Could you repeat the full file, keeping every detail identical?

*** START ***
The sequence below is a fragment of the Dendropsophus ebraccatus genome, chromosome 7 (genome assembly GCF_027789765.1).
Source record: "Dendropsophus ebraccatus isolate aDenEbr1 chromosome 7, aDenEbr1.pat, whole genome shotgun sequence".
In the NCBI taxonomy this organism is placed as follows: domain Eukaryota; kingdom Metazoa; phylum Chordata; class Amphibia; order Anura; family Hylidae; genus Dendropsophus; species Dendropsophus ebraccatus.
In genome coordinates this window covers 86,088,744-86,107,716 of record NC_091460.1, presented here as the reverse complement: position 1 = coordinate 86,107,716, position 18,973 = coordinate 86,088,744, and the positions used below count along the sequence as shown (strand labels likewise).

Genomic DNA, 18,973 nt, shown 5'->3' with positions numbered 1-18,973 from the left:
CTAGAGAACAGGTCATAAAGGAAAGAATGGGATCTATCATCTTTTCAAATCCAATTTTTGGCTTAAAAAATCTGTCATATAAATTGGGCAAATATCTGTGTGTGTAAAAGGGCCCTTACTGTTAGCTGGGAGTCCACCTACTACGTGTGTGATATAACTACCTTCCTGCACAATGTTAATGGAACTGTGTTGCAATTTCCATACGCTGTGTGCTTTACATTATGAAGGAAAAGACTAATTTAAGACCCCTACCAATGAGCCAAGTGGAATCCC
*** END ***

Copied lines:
The sequence below is a fragment of the Dendropsophus ebraccatus genome, chromosome 7 (genome assembly GCF_027789765.1).
Source record: "Dendropsophus ebraccatus isolate aDenEbr1 chromosome 7, aDenEbr1.pat, whole genome shotgun sequence".
In the NCBI taxonomy this organism is placed as follows: domain Eukaryota; kingdom Metazoa; phylum Chordata; class Amphibia; order Anura; family Hylidae; genus Dendropsophus; species Dendropsophus ebraccatus.
In genome coordinates this window covers 86,088,744-86,107,716 of record NC_091460.1, presented here as the reverse complement: position 1 = coordinate 86,107,716, position 18,973 = coordinate 86,088,744, and the positions used below count along the sequence as shown (strand labels likewise).

Genomic DNA, 18,973 nt, shown 5'->3' with positions numbered 1-18,973 from the left:
CTAGAGAACAGGTCATAAAGGAAAGAATGGGATCTATCATCTTTTCAAATCCAATTTTTGGCTTAAAAAATCTGTCATATAAATTGGGCAAATATCTGTGTGTGTAAAAGGGCCCTTACTGTTAGCTGGGAGTCCACCTACTACGTGTGTGATATAACTACCTTCCTGCACAATGTTAATGGAACTGTGTTGCAATTTCCATACGCTGTGTGCTTTACATTATGAAGGAAAAGACTAATTTAAGACCCCTACCAATGAGCCAAGTGGAATCCC